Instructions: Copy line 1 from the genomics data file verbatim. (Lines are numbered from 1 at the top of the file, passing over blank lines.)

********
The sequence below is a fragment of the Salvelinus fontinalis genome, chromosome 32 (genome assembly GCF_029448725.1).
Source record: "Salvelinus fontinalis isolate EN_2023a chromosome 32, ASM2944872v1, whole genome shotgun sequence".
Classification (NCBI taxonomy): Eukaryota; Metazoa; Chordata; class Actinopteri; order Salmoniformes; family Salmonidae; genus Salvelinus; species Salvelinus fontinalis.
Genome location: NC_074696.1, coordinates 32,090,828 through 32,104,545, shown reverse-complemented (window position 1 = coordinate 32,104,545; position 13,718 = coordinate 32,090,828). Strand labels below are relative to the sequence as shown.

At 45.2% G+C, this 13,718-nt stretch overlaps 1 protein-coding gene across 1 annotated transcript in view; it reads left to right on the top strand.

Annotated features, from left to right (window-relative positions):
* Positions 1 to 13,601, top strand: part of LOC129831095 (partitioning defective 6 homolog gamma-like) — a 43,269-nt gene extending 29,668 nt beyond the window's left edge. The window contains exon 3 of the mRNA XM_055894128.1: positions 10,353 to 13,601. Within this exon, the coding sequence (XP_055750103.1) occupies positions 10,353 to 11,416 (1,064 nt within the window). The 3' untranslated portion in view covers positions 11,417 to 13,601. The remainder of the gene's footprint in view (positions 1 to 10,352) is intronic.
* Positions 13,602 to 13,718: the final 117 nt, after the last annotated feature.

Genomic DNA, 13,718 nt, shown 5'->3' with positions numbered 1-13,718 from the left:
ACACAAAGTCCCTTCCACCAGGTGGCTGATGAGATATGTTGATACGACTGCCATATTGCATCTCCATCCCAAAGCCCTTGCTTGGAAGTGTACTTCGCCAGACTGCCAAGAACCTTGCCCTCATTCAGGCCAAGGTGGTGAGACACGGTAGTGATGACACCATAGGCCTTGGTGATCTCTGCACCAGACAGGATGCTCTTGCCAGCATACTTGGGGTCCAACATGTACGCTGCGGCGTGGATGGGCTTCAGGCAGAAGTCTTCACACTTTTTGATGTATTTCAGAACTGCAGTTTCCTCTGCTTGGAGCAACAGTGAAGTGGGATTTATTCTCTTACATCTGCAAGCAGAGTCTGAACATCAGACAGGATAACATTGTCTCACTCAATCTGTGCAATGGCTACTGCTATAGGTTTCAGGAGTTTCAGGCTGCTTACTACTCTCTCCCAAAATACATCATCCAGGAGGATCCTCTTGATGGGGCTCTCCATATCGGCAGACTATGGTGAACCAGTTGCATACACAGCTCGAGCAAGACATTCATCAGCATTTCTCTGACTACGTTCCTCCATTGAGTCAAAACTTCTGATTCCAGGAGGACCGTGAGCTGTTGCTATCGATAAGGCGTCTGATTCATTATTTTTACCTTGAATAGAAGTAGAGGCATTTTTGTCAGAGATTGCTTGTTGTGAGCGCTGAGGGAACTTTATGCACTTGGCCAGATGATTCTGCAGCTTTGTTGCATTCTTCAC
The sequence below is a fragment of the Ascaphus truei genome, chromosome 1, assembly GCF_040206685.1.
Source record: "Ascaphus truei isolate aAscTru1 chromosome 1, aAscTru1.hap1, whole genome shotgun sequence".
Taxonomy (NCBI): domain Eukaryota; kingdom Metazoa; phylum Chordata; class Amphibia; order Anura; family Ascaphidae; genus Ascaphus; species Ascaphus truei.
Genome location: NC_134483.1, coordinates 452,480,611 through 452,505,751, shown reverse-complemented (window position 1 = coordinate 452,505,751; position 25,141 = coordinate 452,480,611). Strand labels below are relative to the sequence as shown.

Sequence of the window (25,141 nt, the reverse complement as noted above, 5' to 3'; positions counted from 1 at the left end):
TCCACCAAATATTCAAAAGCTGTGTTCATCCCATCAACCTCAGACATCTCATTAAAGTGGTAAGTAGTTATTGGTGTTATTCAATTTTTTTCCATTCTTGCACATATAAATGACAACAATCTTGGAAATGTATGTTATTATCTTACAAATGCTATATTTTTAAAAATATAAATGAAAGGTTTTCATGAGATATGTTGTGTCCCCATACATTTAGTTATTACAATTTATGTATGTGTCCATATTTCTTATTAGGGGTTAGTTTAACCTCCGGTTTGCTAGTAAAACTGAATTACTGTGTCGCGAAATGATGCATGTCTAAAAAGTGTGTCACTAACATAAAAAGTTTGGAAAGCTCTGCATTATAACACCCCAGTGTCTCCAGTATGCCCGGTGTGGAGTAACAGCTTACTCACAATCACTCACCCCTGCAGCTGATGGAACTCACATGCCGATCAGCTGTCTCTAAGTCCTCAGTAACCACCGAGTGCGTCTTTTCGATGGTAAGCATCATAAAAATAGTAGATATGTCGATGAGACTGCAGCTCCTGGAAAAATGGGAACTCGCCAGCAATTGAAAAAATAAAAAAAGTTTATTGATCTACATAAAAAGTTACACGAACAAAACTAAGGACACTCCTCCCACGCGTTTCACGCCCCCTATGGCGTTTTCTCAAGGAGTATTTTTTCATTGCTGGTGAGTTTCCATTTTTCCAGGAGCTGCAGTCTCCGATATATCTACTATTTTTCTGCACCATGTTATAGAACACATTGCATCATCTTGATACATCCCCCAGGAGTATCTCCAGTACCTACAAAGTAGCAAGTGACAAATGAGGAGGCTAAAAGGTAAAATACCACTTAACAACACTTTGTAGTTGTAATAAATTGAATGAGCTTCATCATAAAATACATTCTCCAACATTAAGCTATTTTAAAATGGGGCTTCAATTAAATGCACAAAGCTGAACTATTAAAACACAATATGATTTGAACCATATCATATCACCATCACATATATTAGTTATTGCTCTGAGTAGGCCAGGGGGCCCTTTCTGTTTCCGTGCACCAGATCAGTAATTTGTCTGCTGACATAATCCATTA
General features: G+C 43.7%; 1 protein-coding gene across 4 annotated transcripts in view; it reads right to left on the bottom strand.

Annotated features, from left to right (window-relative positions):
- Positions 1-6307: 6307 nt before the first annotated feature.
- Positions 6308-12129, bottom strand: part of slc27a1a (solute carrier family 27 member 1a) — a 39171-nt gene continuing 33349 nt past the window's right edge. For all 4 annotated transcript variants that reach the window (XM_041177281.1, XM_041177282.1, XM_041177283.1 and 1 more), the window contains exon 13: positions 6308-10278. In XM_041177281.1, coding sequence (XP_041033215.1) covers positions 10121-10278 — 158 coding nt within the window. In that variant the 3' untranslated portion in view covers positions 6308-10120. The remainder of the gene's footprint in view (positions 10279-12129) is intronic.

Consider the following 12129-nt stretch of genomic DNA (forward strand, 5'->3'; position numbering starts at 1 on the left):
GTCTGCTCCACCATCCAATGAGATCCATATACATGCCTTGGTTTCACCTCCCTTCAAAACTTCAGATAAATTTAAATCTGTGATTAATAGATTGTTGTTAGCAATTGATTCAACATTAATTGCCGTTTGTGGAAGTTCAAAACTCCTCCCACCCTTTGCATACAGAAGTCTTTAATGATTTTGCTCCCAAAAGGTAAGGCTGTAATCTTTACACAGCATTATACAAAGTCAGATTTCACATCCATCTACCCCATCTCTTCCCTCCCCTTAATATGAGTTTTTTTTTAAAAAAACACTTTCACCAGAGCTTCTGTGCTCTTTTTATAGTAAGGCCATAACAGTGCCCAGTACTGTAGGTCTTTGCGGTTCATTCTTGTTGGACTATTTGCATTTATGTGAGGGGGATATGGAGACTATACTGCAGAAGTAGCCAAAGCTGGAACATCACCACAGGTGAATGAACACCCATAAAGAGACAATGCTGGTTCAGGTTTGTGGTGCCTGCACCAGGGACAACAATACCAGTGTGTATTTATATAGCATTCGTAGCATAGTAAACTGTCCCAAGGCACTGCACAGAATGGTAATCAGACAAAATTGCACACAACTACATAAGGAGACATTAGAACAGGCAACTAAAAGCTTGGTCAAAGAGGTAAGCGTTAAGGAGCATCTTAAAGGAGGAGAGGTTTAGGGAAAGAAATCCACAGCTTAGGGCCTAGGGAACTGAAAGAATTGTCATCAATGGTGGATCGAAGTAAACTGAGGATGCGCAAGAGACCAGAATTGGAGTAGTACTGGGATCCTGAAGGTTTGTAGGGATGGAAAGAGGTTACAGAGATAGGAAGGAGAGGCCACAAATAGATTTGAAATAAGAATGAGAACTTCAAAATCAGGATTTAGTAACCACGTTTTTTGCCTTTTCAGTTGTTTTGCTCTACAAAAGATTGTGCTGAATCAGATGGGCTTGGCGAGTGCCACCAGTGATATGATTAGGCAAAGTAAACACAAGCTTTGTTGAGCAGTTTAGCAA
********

The sequence below is a fragment of the Salvelinus fontinalis genome, chromosome 32 (genome assembly GCF_029448725.1).